Using artificial intelligence to determine embryos with the best chance of producing successful pregnancies through in-vitro fertilisation (IVF) would increase the procedure’s rate of success, according to a study.
The research, presented today at the 33rd Annual Meeting of the European Society of Reproduction and Embryology (ESHRE) in Geneva, found that using AI to standardise the selection of ‘good quality’ embryos would make viable embryo selection more accurate and so increase the chances of a successful pregnancy.
A popular choice for couples with fertility problems, IVF involves removing eggs from the woman’s ovaries, fertilising them with sperm to produce embryos and then implanting the most viable back into the womb, where they – all being well – will develop as normal into a healthy baby.
As part of this, embryologists determine which embryos are most viable for implantation, however despite this selection process, between 30 and 60% fail to implant successfully. Part of the reason for this is patient age, but there is also the fact that different embryologists will make different calls about whether an embryo is viable.
“The issue is that morphological grading by humans leads to wide inter and intra-operator variation,” said investigator Professor José Celso Rocha, from São Paulo State University, Brazil. In other words, embryologists’ assessment of an embryo’s shape and development results in significantly different conclusions depending on who is doing the assessing. And it is this variation that Rocha believes AI can help with.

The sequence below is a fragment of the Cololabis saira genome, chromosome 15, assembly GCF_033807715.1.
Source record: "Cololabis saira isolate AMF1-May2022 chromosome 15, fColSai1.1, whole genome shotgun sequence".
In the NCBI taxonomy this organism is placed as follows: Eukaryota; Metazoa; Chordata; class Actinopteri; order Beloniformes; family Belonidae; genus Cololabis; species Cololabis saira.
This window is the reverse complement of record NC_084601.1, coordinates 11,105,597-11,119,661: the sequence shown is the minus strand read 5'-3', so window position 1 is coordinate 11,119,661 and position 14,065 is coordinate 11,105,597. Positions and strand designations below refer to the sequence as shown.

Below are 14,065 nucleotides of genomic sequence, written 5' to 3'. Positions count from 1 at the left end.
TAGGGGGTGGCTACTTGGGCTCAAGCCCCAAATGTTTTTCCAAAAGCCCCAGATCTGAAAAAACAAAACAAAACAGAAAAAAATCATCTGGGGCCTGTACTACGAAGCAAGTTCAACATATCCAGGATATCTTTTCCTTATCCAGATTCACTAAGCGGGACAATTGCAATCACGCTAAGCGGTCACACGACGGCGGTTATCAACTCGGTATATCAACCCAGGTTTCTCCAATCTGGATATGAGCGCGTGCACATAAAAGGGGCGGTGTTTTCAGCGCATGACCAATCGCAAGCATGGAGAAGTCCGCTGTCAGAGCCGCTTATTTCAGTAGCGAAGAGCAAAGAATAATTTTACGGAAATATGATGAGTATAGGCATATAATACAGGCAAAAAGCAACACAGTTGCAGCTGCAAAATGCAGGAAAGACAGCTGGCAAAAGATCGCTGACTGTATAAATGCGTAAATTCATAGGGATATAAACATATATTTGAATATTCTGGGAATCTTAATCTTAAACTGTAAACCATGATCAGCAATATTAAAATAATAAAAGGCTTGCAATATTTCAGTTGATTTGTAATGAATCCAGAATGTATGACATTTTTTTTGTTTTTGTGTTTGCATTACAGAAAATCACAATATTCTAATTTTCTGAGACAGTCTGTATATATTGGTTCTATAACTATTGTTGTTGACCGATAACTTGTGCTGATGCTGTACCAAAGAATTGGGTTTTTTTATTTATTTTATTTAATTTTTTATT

“To classify images automatically will increase the predictive value of our embryo assessment,” he said. “By increasing objectivity and repeatability in embryo assessment, we can improve the accuracy of diagnosing embryo viability. Clinics can use this information as ‘artificial intelligence’ to customise treatment strategies and better predict a patient’s chance of pregnancy.”
The study which is the focus of this argument involved bovine embryos, with 482 seven-day-old embryos used to ‘train’ the AI system to recognise viable embryos from non-viable ones. The system assessed the embryos against 36 variables to determine viability, resulting in an accuracy of 76% – an improvement on conventional methods – and increased general consistency.
Now the research has moved onto human embryos, and although it is in the early stages of development, it is hoped that it will produce a highly repeatable system that will make future embryo classification far more consistent.
However, while AI might be poised to take over a part of the IVF process, it is human expertise that it will draw from.
“The artificial intelligence system must be based on learning from a human being,” said Rocha. “That is, the experienced embryologists who set the standards of assessment to train the system.”